they npllt #ven or cotno out ft little
ahead of the game.
Considerable monsy wta sent from
Atlanta and placed on Maddox at
even figures In other cities. Ono At
lanta Is known to have forerarded
$5,000 to Jacksonville, where It wns
placed without difficulty. Bentlmsnt
outshi# of Atlanta wn# so strongly In
Woodward's favor that psrsons away
frmn the situation could not slsfluvp
condition*. This oxplalns why W<*d-
w#rd stood better In th# betting than
hs did here.
Majority Was Abnormal.
Ths majority recstved by tho oppo
sition candidal# was an abnormal on#,
and Is believed to havo bs#n much
great#r than sentiment really Justi
fied. It was dun largely to the vigor
ous tactic# employed by hi# campaign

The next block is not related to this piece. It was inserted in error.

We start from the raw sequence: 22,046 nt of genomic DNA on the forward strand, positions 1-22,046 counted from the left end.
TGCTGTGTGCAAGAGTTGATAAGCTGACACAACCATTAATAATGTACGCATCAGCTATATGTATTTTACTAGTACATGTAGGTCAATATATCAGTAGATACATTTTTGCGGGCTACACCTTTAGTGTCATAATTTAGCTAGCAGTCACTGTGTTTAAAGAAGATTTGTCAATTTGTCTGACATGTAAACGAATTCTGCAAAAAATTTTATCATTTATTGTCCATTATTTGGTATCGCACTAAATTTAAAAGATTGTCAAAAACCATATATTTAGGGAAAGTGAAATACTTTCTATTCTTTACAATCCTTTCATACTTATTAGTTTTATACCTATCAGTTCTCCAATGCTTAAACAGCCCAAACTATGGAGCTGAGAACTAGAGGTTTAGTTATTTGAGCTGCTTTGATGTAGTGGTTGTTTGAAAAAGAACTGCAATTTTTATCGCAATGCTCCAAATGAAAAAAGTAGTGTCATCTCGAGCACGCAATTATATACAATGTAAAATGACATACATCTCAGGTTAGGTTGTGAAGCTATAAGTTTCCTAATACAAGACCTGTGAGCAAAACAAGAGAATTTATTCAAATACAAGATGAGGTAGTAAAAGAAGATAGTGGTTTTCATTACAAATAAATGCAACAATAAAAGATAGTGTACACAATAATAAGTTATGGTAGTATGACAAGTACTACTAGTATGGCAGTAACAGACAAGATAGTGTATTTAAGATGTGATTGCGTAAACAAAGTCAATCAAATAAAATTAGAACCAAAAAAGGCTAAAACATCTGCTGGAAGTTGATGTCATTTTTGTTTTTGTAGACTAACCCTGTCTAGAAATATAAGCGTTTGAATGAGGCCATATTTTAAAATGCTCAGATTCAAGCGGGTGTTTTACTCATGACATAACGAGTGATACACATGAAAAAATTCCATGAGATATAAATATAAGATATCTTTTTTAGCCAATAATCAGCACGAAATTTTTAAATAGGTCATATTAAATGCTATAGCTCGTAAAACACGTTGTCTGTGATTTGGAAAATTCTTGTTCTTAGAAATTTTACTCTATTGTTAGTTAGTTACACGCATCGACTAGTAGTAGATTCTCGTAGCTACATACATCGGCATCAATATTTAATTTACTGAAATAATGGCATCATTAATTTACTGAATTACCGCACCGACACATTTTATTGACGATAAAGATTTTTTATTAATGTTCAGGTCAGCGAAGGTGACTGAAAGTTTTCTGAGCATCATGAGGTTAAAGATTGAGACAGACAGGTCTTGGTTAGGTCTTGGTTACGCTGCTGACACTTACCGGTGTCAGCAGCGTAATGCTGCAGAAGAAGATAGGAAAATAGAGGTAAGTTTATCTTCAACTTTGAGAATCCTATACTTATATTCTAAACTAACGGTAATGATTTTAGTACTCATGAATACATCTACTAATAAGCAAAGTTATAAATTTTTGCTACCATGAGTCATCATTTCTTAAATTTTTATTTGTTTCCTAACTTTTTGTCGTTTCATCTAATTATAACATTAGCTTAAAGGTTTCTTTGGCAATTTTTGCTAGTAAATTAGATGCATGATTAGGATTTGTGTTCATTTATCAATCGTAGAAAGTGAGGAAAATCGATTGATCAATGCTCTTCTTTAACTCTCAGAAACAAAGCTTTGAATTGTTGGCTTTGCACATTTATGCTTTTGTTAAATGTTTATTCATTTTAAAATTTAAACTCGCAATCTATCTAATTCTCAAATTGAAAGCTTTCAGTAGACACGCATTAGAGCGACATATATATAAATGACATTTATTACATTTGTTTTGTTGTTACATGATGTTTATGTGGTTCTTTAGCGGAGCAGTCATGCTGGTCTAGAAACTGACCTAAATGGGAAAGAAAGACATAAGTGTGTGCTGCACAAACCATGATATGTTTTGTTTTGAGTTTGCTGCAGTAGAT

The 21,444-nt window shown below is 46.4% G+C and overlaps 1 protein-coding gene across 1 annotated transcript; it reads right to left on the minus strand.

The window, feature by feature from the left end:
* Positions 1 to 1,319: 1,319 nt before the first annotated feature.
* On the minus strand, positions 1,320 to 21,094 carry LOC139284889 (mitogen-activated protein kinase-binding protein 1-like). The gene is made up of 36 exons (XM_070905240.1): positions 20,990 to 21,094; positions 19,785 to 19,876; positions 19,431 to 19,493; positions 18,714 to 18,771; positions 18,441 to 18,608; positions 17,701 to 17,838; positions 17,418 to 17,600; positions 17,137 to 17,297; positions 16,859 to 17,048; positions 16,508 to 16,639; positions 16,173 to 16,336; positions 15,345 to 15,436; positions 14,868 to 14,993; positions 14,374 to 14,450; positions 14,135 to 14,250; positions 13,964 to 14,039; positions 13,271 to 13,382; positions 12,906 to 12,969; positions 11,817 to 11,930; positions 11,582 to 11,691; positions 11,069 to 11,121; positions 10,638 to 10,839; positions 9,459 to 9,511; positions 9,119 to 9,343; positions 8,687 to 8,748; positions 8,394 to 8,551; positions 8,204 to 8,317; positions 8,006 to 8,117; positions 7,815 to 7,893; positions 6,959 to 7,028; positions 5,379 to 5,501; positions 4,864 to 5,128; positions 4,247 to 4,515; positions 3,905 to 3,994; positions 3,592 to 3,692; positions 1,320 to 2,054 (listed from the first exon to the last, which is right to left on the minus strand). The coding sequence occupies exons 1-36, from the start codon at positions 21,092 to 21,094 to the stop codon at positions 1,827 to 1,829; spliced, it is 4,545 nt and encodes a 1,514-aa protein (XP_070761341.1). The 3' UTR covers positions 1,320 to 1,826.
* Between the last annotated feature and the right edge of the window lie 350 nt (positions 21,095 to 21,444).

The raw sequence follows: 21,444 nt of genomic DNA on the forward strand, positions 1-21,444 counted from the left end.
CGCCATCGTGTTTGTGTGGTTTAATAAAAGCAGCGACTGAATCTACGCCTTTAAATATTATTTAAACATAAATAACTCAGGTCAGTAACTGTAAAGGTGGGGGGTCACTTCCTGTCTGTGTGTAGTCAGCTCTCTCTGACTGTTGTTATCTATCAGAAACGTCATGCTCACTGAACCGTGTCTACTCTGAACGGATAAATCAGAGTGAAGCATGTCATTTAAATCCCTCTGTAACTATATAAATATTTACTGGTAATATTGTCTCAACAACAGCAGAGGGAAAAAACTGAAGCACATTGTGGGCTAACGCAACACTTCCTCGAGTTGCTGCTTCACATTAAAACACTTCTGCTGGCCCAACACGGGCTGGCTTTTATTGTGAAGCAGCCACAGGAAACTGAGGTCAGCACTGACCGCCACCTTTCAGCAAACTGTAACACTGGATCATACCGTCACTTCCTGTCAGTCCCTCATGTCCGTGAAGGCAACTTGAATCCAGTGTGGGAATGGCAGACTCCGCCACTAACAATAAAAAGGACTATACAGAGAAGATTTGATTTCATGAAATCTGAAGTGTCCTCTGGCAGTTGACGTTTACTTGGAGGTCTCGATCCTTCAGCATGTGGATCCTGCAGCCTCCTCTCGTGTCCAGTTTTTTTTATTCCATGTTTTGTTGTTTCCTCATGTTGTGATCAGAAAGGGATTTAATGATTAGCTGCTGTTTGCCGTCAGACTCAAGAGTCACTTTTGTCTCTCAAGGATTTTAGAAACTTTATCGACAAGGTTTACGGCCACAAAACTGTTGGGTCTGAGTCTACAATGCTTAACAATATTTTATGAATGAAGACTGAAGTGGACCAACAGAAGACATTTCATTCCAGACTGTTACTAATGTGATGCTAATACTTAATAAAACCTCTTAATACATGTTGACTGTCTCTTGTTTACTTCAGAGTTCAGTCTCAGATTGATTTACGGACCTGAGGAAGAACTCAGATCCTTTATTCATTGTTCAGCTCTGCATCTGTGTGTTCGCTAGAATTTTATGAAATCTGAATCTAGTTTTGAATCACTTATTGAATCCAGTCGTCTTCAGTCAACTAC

managers. They took tho precaution
of forcing out an early heavy rot#.
Tho show of Mrvldox strength mad#
before th# poll# wore open an bou*
convinced many that h« was going to
win. It led many to vote tha In
dependent ticket when th#y would
have voted for Woodward under other
condition#. Tho Maddox campaign
was so well handled that ho recstved
an average of threo vote# to every on#
polled by the Woodward forces up un
til noon. During the afternoon, when
It was clearly ft hopelcaa care, th#
bulk of tho Woodward strength was
Mr. Woodward feel# very proud of
the vote he received, ns It waa tntarly
ono of friendship and fidelity, omit
ting the votes he got In th# now ninth
ward nt tho primary oonteat, he re
ceived on Wednoaday a greater num
ber of votes than h# ever got before.
NOVEL SUIT FOR
Mr. and Mrs. Grolman, De
fendants, Alleged to Ilave
ATLANTA, Ga.. Doc. 4—A suit ft*r
J10.000 on novel allegations wa#
brought In ths local courts today on
behalf of Ruby Allnghon. 12-ycare-
old, against Mrs. J#n»le Grolman and